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BOATS

BOAT TESTS

The Vaneer of History

The Gulf of Maine was for a long time a haven for smugglers. As a result of its sparsely populated islands, lax border enforcement, and heavy fog, running goods across the Canadian border became a tradition that went back centuries. Barrels of flour numbering in the tens of thousands were shipped to New Brunswick during the 1808 Jefferson's embargo. Beginning around 1812 and continuing well past the Civil War, black gypsum from Nova Scotia weighed down hulls that crept over the silent night waters of Passamaquoddy Bay. In the prohibition era of the 1920's and '30s, Roque Island earned its epithet of "Rogue Island," with countless cases of rye "hooch" whisky landing on its shores and of those of nearby islands, stowed beneath the soles of runabouts that hid in backwoods anchorages hidden by pine trees and granite cliffs.

Lyman-Morse's Rumrunner 31 can find her heritage in the skiffs of those practitioners. Her unrestrained use of wood and low sheer, drafted by Dieter Empacher, are features that avow her lineage. And, just like her predecessors, this one-off has more hidden within her teak-laden hull than a glance would lead you to suspect.

My first look at Scout was on a floating dock in Thomaston, Maine. She'd been launched just two weeks before, and her brightwork was breathtaking, even though it was still about six-coats shy of completion. Lyman-Morse's reputation for fine woodwork was apparent: There was teak on her beadboard paneling, windshield mullions, and even an 18-inch Edson teak wheel.

I was alone on the dock, waiting for a few folks from Lyman-Morse's main office to give me an overview of the vessel. But being one who always likes to keep his first impressions as uncolored as possible, I hopped over the gunwale and began poking around. I lifted out one of the three deck scuttles that run across the aft section of the cockpit, buried my shoulders into the opening, and was immediately perplexed. I was face-to-steel with what appeared to be a pump connected to a jackshaft, just aft of a CV-joint. Then it came to me, "She's a jetdrive!" My voice echoed around the bilge, with a slight metallic intonation. "And with an aluminum hull!" I added, in a state of further bemusement.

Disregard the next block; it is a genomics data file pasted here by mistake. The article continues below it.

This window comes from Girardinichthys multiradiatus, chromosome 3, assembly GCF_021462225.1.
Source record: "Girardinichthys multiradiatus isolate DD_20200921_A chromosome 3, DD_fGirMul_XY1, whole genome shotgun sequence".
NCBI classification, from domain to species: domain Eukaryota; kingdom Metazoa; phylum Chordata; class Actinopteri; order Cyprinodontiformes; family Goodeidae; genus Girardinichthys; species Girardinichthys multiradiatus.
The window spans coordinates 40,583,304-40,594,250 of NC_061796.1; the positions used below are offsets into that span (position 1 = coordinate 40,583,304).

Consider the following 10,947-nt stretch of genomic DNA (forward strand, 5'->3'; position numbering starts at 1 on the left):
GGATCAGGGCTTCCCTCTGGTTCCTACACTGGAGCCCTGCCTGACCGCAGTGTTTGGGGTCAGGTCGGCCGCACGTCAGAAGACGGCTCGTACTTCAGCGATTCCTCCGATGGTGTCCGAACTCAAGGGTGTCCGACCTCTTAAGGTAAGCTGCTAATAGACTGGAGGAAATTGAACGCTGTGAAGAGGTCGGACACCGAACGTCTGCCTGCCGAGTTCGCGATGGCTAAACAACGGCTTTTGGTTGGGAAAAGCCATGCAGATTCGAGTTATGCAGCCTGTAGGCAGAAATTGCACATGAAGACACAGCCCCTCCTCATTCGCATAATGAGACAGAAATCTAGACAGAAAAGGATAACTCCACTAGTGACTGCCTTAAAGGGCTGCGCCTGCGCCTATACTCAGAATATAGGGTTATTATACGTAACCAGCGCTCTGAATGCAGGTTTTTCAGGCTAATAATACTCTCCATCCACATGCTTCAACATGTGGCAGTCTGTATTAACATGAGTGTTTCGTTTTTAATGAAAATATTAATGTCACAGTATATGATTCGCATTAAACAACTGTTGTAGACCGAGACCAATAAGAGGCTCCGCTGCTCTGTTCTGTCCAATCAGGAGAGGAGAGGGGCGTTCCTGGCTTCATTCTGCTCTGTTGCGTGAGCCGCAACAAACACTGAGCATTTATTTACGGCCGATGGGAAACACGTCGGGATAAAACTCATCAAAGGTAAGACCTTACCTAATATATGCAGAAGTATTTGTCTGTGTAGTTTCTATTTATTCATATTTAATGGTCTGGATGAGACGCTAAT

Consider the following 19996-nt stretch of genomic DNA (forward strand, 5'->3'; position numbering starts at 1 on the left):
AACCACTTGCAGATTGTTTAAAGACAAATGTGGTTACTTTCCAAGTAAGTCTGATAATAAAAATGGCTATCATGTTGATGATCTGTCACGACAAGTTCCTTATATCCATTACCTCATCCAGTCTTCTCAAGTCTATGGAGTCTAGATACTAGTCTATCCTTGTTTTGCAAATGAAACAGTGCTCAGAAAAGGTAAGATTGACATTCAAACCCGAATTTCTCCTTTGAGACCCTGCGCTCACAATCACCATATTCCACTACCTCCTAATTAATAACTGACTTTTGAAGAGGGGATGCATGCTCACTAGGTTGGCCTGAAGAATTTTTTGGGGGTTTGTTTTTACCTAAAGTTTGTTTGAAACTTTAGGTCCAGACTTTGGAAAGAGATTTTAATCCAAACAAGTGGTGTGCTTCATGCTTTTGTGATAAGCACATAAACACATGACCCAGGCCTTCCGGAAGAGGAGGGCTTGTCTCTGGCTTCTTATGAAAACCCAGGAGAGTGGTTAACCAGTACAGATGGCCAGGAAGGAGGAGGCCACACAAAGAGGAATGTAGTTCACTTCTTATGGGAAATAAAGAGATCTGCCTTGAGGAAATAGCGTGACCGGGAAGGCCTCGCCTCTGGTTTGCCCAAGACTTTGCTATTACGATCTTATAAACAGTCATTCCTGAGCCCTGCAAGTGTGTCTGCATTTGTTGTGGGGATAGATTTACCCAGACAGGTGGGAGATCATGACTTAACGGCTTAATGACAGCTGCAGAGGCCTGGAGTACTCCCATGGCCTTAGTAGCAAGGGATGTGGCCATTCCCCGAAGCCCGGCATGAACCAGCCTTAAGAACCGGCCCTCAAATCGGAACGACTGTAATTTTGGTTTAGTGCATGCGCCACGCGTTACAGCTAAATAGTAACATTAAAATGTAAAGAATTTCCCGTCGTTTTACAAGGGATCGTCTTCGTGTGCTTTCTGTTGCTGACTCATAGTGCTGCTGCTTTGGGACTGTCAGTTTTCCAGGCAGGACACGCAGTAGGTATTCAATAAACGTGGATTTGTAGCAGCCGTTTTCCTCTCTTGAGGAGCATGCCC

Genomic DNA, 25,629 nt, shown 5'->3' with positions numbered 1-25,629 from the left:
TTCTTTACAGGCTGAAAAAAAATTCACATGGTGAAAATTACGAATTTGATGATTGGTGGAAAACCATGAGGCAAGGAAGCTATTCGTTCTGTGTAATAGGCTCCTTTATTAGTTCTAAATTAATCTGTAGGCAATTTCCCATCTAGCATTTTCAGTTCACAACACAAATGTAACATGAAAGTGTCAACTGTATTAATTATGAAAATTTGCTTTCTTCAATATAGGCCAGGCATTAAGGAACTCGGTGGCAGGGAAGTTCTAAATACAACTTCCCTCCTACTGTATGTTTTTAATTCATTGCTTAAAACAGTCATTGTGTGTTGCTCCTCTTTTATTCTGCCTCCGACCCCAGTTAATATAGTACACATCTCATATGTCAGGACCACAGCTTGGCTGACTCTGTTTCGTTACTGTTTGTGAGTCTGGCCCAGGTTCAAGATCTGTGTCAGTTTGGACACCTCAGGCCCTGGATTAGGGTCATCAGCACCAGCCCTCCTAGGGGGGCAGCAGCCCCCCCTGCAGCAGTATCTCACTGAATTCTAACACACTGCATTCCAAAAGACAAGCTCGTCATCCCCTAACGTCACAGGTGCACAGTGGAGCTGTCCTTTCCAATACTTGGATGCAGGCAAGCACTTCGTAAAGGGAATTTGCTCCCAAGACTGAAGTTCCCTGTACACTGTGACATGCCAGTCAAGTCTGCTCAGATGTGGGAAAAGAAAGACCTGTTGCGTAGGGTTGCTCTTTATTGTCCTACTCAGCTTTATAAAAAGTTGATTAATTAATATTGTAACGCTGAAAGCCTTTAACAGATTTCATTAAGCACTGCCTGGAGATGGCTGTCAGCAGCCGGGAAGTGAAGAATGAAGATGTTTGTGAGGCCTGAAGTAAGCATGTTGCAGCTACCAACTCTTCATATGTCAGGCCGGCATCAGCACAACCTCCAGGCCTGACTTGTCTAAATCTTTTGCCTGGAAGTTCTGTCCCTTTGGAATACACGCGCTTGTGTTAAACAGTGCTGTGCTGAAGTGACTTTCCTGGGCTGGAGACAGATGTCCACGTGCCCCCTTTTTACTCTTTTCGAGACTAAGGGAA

It turned out that both observations were correct. In lieu of a prop, Scout has a Hamilton 292 waterjet powered by a 422-hp Volvo Penta D6-435 diesel, lying amidships beneath a glossy teak engine box that lifts on electrically driven struts. (The engine air intakes are clandestinely placed beneath the gunwales.) With the box elevated, I had plenty of room to check both oil and coolant; the duplex Racors and seawater strainer were not as accessible. The Racors were below deck level and faced inboard, so it would be a bit tricky to reach in and change them. (They also lacked sight bowls by which to observe contaminant accumulation). As for the Groco ARG-2015-S seawater strainer, it was aft, near the box's hinge, which wouldn't provide much elbowroom when it's time to pull out its strainer basket.

Something else unorthodox I found was the placement of the 31's four fuel tanks. Two 100-gallon tanks sit forward, while 76- and 48-gallon units are aft, to port and starboard respectively. (The forward tanks are different sizes to offset the weight distribution of gear aft). In designing the boat, Empacher accounted for not only the classic rumrunners' speed but their range as well. With 324 gallons of fuel, Scout should have a 485-statute-mile range at 36 mph (31.3 knots). But her setup does have a drawback: You have to fill each tank individually as there's no transfer pump or self-leveling hoses. However, there is a manifold with manual selector valves underneath the center console that allows you to select which tank to pull from. (Each tank comes with its own analog fuel-level gauge).

The story behind the aluminum hull-a most uncommon building material for a 30-footer-began with an owners' request in 2002. Jeff and Meg Pierce, who also own an aluminum-supply company called Pierce Aluminum, commissioned Lyman-Morse's first aluminum-hulled boat, a 54-footer called Comet. When the couple decided that they needed a dayboat for Florida, they again called on Lyman-Morse, who by this point had completed a handful of other aluminum builds and also had added a full metal-fabrication team and a dedicated outbuilding for it. Scout's entire hull structure, from skin to stringers, is aluminum. Woodwork is attached with Plexus epoxy, a process that the company points out takes great skill. "You have to ensure every square inch is perfectly dry and properly bonded," says Lyman-Morse president J.B. Turner.